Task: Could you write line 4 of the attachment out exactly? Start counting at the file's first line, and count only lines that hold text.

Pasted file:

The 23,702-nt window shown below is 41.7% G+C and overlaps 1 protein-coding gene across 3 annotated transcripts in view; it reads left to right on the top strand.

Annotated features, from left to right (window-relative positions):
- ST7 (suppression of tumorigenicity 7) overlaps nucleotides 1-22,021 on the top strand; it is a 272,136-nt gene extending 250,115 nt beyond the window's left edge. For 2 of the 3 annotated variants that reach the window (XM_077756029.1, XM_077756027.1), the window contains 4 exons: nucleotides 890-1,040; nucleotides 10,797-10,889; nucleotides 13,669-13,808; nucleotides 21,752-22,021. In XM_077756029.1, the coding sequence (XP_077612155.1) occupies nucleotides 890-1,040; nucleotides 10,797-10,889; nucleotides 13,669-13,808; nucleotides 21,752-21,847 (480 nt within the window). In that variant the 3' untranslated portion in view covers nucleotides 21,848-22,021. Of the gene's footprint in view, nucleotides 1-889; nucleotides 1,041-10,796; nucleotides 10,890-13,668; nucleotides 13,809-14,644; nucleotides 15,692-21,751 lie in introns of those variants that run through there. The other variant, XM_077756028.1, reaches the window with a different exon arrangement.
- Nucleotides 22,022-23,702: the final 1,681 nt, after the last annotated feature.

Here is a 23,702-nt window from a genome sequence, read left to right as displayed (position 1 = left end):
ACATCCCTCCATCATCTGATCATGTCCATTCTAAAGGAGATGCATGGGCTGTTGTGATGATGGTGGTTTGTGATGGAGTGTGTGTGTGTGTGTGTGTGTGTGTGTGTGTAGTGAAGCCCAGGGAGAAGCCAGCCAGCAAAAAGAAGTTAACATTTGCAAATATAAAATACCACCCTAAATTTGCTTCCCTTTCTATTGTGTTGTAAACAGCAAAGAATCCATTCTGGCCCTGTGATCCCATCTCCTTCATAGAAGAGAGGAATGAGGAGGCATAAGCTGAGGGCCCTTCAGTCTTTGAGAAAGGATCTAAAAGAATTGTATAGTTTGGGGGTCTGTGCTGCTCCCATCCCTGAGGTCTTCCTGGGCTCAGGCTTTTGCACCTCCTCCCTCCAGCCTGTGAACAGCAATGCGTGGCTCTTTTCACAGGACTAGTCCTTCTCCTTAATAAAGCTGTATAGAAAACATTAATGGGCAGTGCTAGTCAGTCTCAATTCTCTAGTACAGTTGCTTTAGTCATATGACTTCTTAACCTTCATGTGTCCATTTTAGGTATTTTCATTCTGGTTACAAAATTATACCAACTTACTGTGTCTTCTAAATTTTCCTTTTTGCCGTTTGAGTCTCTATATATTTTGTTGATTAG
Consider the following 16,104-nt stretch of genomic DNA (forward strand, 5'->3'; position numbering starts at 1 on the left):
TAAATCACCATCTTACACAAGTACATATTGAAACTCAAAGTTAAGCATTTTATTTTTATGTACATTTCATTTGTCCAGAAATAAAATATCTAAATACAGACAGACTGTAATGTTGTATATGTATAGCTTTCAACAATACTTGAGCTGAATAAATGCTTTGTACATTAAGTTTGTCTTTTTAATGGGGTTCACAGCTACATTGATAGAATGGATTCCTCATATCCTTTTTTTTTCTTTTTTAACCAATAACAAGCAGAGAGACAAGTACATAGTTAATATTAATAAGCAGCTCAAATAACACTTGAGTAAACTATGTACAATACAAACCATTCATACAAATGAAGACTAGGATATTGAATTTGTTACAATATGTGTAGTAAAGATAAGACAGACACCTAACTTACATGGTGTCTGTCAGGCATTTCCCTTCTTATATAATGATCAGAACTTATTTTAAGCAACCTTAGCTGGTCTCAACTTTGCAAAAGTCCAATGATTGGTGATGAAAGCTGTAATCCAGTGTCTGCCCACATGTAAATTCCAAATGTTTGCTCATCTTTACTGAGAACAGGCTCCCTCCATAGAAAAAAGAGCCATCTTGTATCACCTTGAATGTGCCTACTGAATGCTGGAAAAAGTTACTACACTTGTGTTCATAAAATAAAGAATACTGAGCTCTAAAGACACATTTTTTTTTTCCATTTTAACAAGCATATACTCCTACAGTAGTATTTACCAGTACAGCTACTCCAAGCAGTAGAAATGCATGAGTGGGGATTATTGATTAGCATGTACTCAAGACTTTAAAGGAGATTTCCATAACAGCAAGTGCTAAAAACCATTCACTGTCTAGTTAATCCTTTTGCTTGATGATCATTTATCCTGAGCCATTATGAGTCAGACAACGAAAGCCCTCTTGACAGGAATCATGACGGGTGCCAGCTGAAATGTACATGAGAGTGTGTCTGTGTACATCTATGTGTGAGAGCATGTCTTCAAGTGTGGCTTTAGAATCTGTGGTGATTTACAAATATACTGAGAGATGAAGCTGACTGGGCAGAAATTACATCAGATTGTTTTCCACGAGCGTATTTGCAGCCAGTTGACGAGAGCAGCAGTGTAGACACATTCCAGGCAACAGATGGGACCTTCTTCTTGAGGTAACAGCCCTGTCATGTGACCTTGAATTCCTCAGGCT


- Nucleotides 22,022-23,702: the final 1,681 nt, after the last annotated feature.